Two pieces of interesting news from IBM today: one current, and one a history lesson.
First, IBM announced today its “airgap” technology as
the first-ever application of a breakthrough self-assembling nanotechnology to conventional chip manufacturing, borrowing a process from nature to build the next generation computer chips. The natural pattern-creating process that forms seashells, snowflakes, and enamel on teeth has been harnessed by IBM to form trillions of holes to create insulating vacuums around the miles of nano-scale wires packed next to each other inside each computer chip.
In chips running in IBM labs using the technique, the researchers have proven that the electrical signals on the chips can flow 35 percent faster, or the chips can consume 15 percent less energy compared to the most advanced chips using conventional techniques.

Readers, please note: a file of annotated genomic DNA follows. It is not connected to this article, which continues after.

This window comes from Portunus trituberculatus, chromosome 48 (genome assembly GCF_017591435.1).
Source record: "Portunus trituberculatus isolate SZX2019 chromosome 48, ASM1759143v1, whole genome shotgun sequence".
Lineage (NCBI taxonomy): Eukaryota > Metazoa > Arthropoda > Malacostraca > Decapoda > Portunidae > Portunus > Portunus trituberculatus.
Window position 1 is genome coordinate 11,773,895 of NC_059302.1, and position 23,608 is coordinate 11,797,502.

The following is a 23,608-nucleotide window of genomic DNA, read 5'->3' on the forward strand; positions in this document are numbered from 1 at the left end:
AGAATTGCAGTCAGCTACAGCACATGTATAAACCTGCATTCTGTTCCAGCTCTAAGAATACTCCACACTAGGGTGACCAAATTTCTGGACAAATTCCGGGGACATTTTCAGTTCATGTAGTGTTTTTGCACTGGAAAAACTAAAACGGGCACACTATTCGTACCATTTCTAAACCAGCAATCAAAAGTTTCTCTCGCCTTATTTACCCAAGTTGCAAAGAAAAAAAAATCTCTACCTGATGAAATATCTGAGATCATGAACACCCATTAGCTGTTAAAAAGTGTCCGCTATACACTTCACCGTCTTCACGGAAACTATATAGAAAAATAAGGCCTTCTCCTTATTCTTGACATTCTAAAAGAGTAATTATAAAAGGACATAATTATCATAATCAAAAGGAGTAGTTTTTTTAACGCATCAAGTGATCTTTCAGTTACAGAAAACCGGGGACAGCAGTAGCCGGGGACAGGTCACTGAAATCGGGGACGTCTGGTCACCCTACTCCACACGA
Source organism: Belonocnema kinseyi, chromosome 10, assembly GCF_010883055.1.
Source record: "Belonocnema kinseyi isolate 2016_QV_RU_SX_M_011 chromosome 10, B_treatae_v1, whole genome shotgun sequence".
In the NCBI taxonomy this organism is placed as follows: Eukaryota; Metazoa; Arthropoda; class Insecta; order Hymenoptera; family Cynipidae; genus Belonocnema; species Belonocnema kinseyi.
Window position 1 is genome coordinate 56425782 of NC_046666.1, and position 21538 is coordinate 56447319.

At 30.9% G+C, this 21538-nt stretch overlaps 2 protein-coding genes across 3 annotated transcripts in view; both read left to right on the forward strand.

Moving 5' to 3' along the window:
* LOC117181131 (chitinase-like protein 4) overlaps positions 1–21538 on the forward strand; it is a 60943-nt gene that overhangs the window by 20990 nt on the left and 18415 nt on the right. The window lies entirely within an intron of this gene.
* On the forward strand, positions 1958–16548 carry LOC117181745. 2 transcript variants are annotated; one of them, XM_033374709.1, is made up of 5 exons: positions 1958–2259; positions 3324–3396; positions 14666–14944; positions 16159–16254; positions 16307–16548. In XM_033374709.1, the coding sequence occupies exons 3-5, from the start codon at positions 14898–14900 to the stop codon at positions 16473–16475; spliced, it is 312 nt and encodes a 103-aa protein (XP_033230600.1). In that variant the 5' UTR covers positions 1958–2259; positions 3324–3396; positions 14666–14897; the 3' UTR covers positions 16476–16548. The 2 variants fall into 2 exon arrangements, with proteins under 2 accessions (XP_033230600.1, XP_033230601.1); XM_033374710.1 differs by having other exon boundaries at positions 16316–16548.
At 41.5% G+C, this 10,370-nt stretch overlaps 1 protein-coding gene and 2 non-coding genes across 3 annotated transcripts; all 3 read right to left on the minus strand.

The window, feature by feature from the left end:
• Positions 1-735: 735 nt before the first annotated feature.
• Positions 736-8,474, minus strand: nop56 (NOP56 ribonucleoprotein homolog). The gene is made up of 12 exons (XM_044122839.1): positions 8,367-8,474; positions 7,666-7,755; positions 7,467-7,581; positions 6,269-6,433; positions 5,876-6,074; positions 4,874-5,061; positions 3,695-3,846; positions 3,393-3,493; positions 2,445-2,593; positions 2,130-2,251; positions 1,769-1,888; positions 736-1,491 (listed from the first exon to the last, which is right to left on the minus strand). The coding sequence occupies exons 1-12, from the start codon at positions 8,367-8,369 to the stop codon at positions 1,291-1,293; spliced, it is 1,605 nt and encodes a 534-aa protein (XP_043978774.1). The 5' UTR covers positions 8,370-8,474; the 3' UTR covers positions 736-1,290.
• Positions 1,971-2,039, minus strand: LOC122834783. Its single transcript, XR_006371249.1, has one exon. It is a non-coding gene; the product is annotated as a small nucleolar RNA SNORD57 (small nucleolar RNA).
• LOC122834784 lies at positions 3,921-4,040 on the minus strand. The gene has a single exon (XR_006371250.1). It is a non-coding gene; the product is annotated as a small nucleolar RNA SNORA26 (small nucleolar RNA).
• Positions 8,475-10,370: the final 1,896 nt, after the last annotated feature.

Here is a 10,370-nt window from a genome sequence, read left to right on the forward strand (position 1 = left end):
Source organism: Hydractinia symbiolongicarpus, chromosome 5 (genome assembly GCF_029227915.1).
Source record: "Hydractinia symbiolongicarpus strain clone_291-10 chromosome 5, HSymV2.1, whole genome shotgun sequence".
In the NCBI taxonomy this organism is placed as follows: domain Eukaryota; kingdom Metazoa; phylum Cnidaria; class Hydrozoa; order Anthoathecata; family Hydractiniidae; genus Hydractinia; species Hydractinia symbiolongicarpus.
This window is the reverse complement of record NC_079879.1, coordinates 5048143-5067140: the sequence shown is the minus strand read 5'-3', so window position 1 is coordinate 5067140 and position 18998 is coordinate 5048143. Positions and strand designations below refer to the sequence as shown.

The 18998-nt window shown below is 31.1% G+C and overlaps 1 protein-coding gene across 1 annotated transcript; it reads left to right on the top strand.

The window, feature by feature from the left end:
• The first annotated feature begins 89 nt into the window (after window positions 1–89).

The whole release is very interesting and a recommended read.
IBM’s second announcement today is a history lesson on the innovations it has brought to chip manufacturing over the past decade including the move to copper from aluminum (1997), strained silicon (2001), dual-core microprocessors (2001), 3-D chip stacking (2007), and others.